3.2.1 Regulatory Considerations
Compliance of Apps to Applicable Regulations
This section is about the compliance of apps to applicable regulations for the domains (realms, locales, environments) in which they are intended to be used. CMHAFF is designed as a framework that can be further constrained (profiled) for these domains and does not require conformance to any specific locale’s regulations.
Related Regulations and Standards
The documents listed below are overviews of the regulatory landscape, rather than specific regulations governing mobile health apps. Specific references are listed either following the conformance tables, or in the Appendix.
- USA Federal Trade Commission Mobile Health Apps Interactive Tool for guidance as to which federal laws apply. ( https://www.ftc.gov/tips-advice/business-center/guidance/mobile-health-apps-interactive-tool ) All USA mobile app developers should consult this tool, which includes determining if the app is a regulated “medical device” according to the U.S. Food and Drug Administration (FDA), and if so, obtaining necessary pre-market approval.
- Commission Staff Working Document on the existing EU legal framework applicable to lifestyle and wellbeing apps.
( )This broad guidance for the European Union, analogous to the USA FTC document. It is complemented by country-specific guidelines. In the EU, some mHealth apps may fall under the definition of a medical device and therefore may have to comply with the safety and performance requirements of Council Directive 93/42/EEC concerning medical devices ( .
- Use Case A: In the US Realm, a walking app which encourages general wellness is not considered a mobile medical app by the FDA. As such the FDA does not intend to regulate this type of app.
- Use Case B: In the US Realm, a weight management app is not considered a mobile medical application by the FDA as long as it makes no claims to improve/cure a disease. How the app is described is important, and FDA guidance defining wellness vs. apps which aim to improve specific disease conditions should be referenced and reviewed before making a definitive decision as to its FDA classification.
- Use Case C: There are two distinctions regarding compliance issues for this app. For the data collection devices in this use case, a glucometer would be FDA regulated, while a general activity monitor, would not. Apps which collect and display disease information would not typically be regulated until the information is compiled or transformed and clinical decisions are made on the data. In this case, the app is capable of receiving alerts, but the logic behind the alerts are based on individualized settings through a rules engine which is integrated into an EHR. In this case, the locus of regulation is not clear, and as such counsel should be engaged in forming a definitive case as to what regulatory approvals might be needed.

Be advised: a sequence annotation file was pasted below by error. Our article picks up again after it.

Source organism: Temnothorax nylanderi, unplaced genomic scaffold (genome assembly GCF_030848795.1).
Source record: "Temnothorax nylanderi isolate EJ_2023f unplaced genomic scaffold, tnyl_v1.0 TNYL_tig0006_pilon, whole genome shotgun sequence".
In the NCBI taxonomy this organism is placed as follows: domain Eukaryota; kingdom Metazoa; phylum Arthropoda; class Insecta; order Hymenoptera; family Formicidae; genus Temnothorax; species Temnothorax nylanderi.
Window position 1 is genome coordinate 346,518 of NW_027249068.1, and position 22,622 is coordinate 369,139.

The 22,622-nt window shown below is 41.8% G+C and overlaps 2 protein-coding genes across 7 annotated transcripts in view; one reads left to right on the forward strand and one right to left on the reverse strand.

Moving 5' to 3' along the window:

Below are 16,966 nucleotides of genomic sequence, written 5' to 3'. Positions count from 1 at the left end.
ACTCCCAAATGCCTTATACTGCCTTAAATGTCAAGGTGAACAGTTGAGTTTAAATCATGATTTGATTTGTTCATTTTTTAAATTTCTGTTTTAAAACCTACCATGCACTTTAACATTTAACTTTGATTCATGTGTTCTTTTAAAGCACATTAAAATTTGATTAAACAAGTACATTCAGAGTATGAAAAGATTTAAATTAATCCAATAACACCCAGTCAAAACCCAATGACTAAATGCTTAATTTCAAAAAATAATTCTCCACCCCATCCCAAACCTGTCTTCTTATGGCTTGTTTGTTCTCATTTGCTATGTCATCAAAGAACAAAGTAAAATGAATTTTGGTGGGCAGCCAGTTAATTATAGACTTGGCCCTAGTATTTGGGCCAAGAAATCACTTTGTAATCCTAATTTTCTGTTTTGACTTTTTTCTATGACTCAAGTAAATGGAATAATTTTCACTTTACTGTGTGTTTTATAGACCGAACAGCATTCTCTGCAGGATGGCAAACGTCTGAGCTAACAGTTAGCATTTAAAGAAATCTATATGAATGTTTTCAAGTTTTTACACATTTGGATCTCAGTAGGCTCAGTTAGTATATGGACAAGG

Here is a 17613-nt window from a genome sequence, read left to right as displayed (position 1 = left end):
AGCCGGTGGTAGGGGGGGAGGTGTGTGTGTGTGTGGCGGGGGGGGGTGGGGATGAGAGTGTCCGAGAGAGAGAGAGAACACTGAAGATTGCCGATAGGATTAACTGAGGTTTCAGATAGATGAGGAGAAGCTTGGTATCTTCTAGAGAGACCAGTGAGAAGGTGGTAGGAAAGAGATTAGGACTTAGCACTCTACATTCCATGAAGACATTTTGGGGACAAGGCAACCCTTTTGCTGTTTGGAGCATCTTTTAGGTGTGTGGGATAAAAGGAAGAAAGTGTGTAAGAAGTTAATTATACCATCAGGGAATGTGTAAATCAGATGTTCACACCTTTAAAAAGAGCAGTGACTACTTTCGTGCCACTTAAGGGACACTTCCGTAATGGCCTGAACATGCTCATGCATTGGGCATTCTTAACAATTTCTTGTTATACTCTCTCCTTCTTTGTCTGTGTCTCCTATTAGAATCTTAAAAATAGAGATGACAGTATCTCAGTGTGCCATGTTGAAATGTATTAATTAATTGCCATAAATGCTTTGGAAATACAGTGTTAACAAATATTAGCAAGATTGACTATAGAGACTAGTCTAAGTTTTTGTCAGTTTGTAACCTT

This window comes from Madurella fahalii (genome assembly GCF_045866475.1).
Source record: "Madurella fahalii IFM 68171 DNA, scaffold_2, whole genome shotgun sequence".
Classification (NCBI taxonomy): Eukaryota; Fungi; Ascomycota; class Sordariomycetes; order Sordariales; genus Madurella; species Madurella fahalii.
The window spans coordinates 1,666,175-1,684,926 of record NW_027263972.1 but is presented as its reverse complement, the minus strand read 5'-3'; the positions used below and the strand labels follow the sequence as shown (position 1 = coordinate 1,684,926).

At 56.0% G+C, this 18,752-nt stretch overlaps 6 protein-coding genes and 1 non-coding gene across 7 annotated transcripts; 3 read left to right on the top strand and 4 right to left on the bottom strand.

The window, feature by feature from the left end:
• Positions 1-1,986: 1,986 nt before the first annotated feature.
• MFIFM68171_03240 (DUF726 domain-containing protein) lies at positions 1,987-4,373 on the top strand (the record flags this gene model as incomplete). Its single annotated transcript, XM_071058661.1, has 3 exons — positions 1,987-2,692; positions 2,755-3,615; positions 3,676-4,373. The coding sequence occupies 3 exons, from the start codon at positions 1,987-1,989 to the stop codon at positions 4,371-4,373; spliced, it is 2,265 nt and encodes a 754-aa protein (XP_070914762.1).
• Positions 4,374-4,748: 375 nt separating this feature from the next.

For the European Union, the following diagram summarizes relevant guidance and regulations for Mobile Health. There are three principal EU regulatory areas impacting mHealth apps:
- Medical devices, applying to higher medical risk apps only, including Regulation (EU) 2017/745 for medical devices in general and Regulation (EU) 2017/746 for in vitro diagnostic devices.
- Information protection, applying to all apps that store or transmit personal data – currently a group of three directives, that will largely be replaced by the General Data Protection Regulation on 25th May 2018, together with an expected mHealth-specific voluntary code.
- Consumer protection, including the right to fair treatment, products which meet acceptable standards, and right of redress if something goes wrong.
Shades of blue indicate directives and regulations. Red indicates voluntary codes/guidelines. Yellow indicates possible other actions with uncertain timing.
Securing Electronic Health Records on Mobile DevicesUsing mobile devices to store, process, and transmit patient information has become increasingly popular amongst healthcare providers. When health information is compromised, organizations can face penalties and lose consumer trust, and patient care and safety may be at risk.